The federal government had encouraged the consolidation of utilities such as MP & L due to the massive needs of World War I, which helped foster the concept of the holding company, as well as the need to link up utility systems in order to provide an adequate supply of power. Herbert Hoover, as secretary of commerce in the early 1920s, promoted this 'super power' idea, the networking of electric utilities. In addition, the 1920 Federal Power Act had given electric utilities the right of eminent domain in building and operating hydroelectric dams on rivers.

Not surprisingly then, the 1920s were years of expansion for the newly created Minnesota Power & Light Co. Construction of three dams and the linkage of the four existing utility systems by transmission lines highlighted the decade. Total capitalization rose from about $41 million at the time of consolidation to $70 million at the end of the decade. In those early years, MP & L sold the bulk of its electricity to northeastern Minnesota industries--mines, paper mills, and coal shipping docks. In 1927, 66 percent of its kilowatt hours (kwh) went to industrial customers, and over 50 percent of revenues were derived from fewer than 200 customers. The company ended the decade with $6 million in annual sales.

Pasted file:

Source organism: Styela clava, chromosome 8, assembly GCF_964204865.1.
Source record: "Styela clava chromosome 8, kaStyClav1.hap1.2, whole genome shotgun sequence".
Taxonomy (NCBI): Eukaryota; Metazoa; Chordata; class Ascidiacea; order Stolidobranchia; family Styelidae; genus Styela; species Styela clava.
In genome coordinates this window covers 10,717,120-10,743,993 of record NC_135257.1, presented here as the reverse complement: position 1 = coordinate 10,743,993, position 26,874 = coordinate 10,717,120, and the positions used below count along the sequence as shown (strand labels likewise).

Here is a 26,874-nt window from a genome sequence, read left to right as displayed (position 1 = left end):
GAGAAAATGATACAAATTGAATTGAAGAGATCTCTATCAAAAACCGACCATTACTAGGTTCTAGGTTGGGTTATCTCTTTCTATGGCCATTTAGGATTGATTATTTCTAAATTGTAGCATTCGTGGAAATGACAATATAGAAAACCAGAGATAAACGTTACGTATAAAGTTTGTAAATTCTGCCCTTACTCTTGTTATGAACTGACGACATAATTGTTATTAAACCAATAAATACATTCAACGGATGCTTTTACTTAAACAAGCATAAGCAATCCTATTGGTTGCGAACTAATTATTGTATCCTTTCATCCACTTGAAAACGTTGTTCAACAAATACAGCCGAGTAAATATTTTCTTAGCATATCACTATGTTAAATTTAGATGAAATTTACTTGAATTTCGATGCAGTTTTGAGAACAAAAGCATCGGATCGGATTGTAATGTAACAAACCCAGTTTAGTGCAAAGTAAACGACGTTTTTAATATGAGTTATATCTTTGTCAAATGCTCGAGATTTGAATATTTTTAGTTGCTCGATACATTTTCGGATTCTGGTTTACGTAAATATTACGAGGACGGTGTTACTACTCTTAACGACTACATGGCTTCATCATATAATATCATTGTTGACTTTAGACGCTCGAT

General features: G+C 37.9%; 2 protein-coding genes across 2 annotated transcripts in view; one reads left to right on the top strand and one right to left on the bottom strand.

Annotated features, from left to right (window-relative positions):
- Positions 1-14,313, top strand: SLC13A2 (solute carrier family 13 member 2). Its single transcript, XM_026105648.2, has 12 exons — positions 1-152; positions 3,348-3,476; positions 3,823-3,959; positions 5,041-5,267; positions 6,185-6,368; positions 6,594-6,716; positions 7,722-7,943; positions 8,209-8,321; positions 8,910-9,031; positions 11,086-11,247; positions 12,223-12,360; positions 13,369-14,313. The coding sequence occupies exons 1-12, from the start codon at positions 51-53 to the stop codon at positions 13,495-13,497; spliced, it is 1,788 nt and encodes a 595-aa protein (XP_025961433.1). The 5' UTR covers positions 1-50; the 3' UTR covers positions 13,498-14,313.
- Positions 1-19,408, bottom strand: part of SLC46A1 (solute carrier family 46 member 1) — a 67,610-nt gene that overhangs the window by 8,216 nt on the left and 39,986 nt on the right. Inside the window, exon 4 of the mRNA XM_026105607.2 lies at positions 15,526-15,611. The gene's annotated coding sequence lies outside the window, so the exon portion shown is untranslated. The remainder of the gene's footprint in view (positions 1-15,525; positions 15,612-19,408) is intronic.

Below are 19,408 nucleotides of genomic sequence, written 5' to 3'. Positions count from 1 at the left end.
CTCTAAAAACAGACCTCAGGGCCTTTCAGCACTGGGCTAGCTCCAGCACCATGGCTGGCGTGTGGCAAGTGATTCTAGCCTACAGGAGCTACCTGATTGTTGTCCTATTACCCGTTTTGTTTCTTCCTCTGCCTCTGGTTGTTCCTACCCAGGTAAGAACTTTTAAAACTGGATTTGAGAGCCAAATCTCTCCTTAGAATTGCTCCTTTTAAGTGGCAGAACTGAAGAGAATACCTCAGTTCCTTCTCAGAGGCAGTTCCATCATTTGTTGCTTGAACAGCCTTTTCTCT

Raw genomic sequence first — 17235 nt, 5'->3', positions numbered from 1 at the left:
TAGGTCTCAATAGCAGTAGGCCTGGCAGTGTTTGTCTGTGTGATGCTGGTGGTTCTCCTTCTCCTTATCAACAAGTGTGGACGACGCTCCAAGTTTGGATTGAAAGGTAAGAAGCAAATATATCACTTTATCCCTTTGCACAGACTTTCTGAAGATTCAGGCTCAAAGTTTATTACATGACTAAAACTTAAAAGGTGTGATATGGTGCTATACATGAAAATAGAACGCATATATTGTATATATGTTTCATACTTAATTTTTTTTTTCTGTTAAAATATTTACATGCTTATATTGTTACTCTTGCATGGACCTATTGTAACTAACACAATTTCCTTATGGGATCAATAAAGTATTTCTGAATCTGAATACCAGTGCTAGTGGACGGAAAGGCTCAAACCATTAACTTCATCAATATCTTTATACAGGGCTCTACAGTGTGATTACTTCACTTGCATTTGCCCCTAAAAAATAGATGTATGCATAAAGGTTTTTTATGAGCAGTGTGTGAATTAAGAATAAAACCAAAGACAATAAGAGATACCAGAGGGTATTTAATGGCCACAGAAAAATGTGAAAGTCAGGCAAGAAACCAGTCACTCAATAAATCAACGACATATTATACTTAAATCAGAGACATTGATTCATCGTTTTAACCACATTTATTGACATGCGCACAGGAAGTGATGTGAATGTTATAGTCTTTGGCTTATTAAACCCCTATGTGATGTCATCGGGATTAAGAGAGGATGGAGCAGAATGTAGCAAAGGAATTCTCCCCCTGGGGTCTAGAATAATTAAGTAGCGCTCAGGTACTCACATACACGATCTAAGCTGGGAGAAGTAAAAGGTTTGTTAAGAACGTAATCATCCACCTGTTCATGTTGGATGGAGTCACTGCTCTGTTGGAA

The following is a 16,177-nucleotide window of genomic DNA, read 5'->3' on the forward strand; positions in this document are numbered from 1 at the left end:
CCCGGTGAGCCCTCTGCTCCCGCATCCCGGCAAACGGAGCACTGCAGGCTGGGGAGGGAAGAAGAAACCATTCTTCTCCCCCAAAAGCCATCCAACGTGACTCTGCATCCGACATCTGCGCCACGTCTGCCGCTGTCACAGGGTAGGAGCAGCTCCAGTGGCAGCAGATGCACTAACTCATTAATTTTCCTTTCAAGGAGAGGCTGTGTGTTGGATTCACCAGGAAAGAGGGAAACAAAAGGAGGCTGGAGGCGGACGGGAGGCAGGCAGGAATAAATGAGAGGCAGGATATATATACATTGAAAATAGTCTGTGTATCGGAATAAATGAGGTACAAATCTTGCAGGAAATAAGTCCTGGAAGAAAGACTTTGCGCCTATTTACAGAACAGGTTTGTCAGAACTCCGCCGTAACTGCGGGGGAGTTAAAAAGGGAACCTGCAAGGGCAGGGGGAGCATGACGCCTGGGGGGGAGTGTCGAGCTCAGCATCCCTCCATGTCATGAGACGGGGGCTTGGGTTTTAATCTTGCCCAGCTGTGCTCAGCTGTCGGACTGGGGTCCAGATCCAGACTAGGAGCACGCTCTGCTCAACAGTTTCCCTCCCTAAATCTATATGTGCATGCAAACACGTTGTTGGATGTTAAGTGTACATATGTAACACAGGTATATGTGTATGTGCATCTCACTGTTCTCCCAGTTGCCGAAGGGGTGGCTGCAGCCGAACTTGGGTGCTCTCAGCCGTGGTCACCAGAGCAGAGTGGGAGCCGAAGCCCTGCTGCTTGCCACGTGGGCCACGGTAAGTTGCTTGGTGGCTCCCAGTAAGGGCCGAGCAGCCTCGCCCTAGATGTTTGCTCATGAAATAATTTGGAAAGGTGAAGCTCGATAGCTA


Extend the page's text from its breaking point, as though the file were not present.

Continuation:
The Great Depression of the 1930s brought with it social and economic change, and, with the election of Franklin Delano Roosevelt in 1932, the climate for the electric utility holding companies was drastically altered. Legislation created the Tennessee Valley Authority and the Rural Electrification Administration, which were intended to bring power to distressed areas and farmers. In effect, the federally financed projects directly competed with the utilities. The Public Utilities Holding Company Act was also passed, calling for the breakup of the holding companies. In Minnesota, in the region served by MP & L, a movement of local governments emerged to create publicly owned utilities in order to curb costs of electrifying their cities.